• Collections of crystals, stones, scented candles, dry-preserved butterflies and bugs, and dried herbs.
  • House plants, especially vining ones.
  • Flower garlands.
  • Plant terrariums.
  • DIY décor pieces, such as handmade dreamcatchers and windchimes.
  • Soft lights and string lights.

In terms of room décor, fairycore often overlaps with witchcore, cottagecore, and goblincore.


Fairies, or people who are fairycore, often have nature-related or crafty hobbies such as:

  • Going for walks
  • Picking wild berries such as raspberries and blueberries
  • Pressing flowers
  • Making flower crowns
  • Playing harmless pranks on people, such as apple-pie beds, in the case of mischievous fairies
  • Scavenging or searching for shiny objects
  • Gardening
  • Embroidery, sewing, or knitting
  • Reading
  • Writing
  • Drawing
  • LARPing and RPG
  • Attending Renaissance festivals
  • Collecting rocks, seashells, and sticks
  • DIY projects, such as making book nooks, wood paintings[3], etc.


Dark Fairycore[]

Unlike Strega (closely related to Ethereal Death), Dark Fairycore has no connection to the Goth genre of music. Like Fairycore, it's mainly a literary and artistic movement throughout the many facets of the fantasy genre. However, it is similar in its imagery and content.

Dark Fairycore typically encompasses the visual works of Brian and Wendy Froud, as well as the Victorian artist John Anster Fitzgerald. Books would include much of urban fantasy aka Mythpunk, particularly the works of Neil Gaiman and other 80s to 90s authors in the genre.

If Fairycore is Seelie, Dark Fairycore is Unseelie. If Fairycore is represented by Tinker Bell, Dark Fairycore is better displayed by Maleficent. Typically, the fairies of Dark Fairycore are human-sized instead of tiny. They are inhuman, a bit more antagonistic, and typically referred to as Fae.

Their imagery is darker, stranger, and moodier, like deep forests after rain or a tangle of thorns surrounding a single rose.


Goblincore is a more grungy take on Fairycore. It's based off of goblins and gremlins, which are fantasy creatures like fairies, but are more dirty and rough. It is debatable whether or not Goblincore is separate from Dark Fairycore or whether it is simply another name for the same aesthetic.


See: Pixiecore


See: Spriggancore

Similar Aesthetics[]


Cottagecore is an aesthetic based off of country living, nature, plants, etc. On the TikTok platform, common themes are mushrooms, frogs, and forests, but is still slightly different from Fairycore though it's debatable; some say Cottagecore is the same as Fairycore but without the magic.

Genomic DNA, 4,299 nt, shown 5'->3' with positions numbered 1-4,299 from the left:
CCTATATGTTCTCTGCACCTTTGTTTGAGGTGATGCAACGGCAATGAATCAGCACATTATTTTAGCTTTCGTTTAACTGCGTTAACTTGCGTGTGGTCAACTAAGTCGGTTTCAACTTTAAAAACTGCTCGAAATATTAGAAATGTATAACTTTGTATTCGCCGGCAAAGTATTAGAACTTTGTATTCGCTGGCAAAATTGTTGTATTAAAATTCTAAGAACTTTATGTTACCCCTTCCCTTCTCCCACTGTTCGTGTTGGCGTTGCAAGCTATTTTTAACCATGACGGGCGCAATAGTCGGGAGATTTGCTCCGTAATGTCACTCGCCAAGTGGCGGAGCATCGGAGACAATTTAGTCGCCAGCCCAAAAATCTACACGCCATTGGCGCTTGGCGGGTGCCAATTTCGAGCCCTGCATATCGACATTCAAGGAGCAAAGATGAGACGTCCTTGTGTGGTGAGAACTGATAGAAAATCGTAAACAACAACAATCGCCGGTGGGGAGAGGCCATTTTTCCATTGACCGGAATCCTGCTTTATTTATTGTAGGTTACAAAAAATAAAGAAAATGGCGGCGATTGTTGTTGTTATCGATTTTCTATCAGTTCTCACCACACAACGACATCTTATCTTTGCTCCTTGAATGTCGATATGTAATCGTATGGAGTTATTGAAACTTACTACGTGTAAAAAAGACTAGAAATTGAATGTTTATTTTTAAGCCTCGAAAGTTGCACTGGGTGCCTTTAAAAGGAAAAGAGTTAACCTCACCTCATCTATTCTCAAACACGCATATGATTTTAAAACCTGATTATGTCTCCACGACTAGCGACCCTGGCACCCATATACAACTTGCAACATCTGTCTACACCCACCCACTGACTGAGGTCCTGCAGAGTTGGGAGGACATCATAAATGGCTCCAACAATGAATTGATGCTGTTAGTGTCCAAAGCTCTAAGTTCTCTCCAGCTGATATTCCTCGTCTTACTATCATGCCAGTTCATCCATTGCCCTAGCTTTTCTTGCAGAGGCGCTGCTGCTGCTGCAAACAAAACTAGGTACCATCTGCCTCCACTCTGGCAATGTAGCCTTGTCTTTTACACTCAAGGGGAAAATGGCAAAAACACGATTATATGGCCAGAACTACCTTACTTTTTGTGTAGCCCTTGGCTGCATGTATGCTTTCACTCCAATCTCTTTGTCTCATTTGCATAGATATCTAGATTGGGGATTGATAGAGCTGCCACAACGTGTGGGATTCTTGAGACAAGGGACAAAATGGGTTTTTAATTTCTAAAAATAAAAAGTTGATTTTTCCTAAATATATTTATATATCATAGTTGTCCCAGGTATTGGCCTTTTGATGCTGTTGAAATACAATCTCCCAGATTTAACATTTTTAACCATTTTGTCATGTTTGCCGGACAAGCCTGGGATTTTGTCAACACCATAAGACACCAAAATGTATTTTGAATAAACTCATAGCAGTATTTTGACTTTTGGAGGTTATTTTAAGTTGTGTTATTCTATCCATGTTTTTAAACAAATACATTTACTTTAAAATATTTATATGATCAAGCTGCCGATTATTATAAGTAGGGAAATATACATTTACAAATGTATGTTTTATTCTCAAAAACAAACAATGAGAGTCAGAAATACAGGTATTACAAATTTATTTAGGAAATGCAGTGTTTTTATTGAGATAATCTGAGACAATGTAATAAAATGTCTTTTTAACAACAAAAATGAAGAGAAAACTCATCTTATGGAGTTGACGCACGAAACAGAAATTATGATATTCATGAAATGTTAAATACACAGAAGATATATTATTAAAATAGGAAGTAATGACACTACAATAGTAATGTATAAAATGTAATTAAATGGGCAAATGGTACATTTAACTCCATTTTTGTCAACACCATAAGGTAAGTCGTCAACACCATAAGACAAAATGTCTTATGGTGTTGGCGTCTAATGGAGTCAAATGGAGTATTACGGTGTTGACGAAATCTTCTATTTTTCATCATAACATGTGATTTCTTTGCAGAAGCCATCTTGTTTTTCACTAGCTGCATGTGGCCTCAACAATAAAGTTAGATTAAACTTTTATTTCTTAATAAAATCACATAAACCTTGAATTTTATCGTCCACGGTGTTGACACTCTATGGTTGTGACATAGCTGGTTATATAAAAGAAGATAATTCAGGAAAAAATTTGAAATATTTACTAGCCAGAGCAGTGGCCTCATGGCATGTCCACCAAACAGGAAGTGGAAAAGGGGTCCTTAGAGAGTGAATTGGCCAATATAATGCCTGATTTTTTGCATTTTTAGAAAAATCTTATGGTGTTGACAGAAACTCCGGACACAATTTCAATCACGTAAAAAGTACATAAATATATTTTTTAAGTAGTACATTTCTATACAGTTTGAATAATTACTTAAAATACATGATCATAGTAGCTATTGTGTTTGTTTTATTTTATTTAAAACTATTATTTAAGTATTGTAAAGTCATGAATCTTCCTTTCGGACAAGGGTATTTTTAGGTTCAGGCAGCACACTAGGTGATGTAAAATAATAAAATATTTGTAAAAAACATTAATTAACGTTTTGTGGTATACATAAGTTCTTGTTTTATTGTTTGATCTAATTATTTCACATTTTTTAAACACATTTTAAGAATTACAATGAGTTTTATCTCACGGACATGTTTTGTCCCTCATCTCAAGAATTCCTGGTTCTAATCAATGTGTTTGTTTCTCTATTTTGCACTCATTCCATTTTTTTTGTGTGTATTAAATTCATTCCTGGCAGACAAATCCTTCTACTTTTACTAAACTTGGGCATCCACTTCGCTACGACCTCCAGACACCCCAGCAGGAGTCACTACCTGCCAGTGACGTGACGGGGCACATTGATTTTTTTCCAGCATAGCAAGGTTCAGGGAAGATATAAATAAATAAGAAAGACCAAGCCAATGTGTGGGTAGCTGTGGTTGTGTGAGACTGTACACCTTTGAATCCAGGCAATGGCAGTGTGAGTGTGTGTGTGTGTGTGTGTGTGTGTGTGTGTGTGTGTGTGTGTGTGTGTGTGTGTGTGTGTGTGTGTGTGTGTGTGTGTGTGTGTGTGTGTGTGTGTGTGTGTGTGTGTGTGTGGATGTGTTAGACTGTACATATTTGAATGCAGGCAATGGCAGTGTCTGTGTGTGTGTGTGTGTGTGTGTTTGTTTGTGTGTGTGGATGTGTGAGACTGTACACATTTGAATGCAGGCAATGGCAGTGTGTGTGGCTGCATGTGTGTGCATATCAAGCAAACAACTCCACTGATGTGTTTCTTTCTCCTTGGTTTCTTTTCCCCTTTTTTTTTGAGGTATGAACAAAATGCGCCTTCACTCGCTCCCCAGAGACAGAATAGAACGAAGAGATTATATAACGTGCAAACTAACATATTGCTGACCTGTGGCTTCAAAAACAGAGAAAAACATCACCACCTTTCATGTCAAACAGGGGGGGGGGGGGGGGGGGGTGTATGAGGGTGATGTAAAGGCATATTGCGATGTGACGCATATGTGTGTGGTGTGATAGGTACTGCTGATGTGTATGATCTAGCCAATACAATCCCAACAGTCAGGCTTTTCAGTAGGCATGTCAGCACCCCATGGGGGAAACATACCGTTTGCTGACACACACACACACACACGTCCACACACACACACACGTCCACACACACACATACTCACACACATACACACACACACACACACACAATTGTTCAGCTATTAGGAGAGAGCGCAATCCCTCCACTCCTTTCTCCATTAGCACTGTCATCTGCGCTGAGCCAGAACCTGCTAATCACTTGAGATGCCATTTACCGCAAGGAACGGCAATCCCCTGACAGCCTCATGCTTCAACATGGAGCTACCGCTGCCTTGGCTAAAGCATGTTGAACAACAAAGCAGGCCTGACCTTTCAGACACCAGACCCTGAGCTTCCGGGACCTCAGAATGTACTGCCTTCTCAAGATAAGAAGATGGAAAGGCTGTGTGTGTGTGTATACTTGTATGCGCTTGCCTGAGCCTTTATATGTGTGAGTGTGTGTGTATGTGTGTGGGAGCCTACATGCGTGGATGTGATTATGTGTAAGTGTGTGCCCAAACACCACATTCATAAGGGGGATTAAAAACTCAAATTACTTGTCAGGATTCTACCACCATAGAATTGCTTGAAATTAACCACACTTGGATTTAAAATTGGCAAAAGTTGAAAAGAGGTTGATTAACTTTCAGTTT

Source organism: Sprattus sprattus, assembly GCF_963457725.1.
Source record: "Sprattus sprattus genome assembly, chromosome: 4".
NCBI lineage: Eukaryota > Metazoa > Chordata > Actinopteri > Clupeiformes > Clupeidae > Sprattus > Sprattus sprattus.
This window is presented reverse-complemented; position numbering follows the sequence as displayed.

• Old/rustic things
  • Animals and forest creatures
  • Gardens and plant life
  • Picnics


Mermaidcore is an aesthetic based off of the mythical creature the mermaid. Unlike Fairycore, Mermaid visuals surround the ocean and aquatic life as opposed to the earth.


  • Crystals
  • Mythical creatures
  • Nature and the outdoors
  • Water(sometimes seen in Fairycore with water nymphs)


Under construction


Screenshot of a woman laying peacefully in a light orange hammock. There is fog and leaves around her and flowers woven into her hair.

A Midsummer Night's Dream (1999)


  • The Faerie Handbook by Carolyn Turgeon
  • The Mermaid Handbook by Carolyn Turgeon
  • The Unicorn Handbook by Carolyn Turgeon
  • The King of Elfland’s Daughter by Lord Dunsay
  • Peter and Wendy by J. M. Barrie
  • Smith of Woonton Major by J. R. R. Tolkien
  • Fire and Hemlock by Diana Wynn Jones
  • Jack the Giant-Killer by Charles de Lint
  • Fairy Oak series by Elisabetta Gnone
  • War For the Oaks by Emma Bull
  • The Changeling Sea by Patricia A. McKillip
  • Spindle's End by Robin McKinley
  • Stardust by Neil Gaiman
  • Changeling by Delia Sherman
  • Maleficent: Heart of the Moors by Holly Black
  • Wondrous Strange trilogy by Lesley Livingston
  • Faery Rebels series by R. J. Anderson
  • Married to Magic series by Elise Kova
  • The Faery Reel: Tales from the Twilight Realm edited by Ellen Datlow and Terri Windling
  • Bohemian Manifesto: A Field Guide to Living On the Edge by Lauren Stover (features a guide to Fairy Folk)
  • The Land of Stories by Chris Colfer
  • A Tale of Magic… by Chris Colfer
  • The Complete Fairy Tales by George MacDonald
  • Rainbow Magic series by Daisy Meadows



Video Games[]

  • Dungeons and Dragons
  • Blue Rose: An ACE Roleplaying Game
  • Changeling: The Dreaming
  • Il Mheg in Final Fantasy XIV
  • Odin Sphere (Playable fairy character and fairy themes)


There is no specific Fairycore music, as it is mostly a literary and artistic genre. Regardless, folk music particularly has a long history of chronicling fairy ballads of Ireland and Scotland, as does the work of Celtic singers.


  • Enya
  • Celtic Woman
  • Chinatsu Kuzuu
  • Bel Canto
  • Cocteau Twins
  • Virginia Astley
  • Hexperos
  • Caprice
  • Fleur
  • Donovan
  • Stevie Nicks
  • Erutan
  • Melanie Martinez (2023, Portals era)
  • Emilie Autumn
  • Zheani
  • Emma Harvey (Yungelita or Elita Harkov)
  • Rachel Rose Mitchell
  • Rigël Theatre
  • FAUN
  • Yaelokre


  • Victorialand by Cocteau Twins
  • Amarantine by Enya
  • Songs of Innocence and Experience by Caprice
  • Ancient Land by Celtic Woman
  • PORTALS by Melanie Martinez


  • Fairy Tale by Joey Pecoraro
  • The Willow Maid by Erutan
  • For the Dancing and the Dreaming by Erutan
  • My Fairy King by Queen
  • The Fairy Fellow’s Master Stroke by Queen
  • Follow Me by Celtic Woman
  • Fairytale by Kalafina
  • Oblivious by Kalafina
  • FAERIE SOIRÉE by Melanie Martinez
  • SPIDER WEB by Melanie Martinez
  • LEECHES by Melanie Martinez
  • NYMPHOLOGY by Melanie Martinez
  • POWDER by Melanie Martinez
  • She Bangs Like A Fairy On Acid by Elita Harkov
  • Lurie by Rigël Theatre
  • Harpy Hare by Yaelokre


External links to help get a better understanding of this aesthetic.



Pinterest Boards[]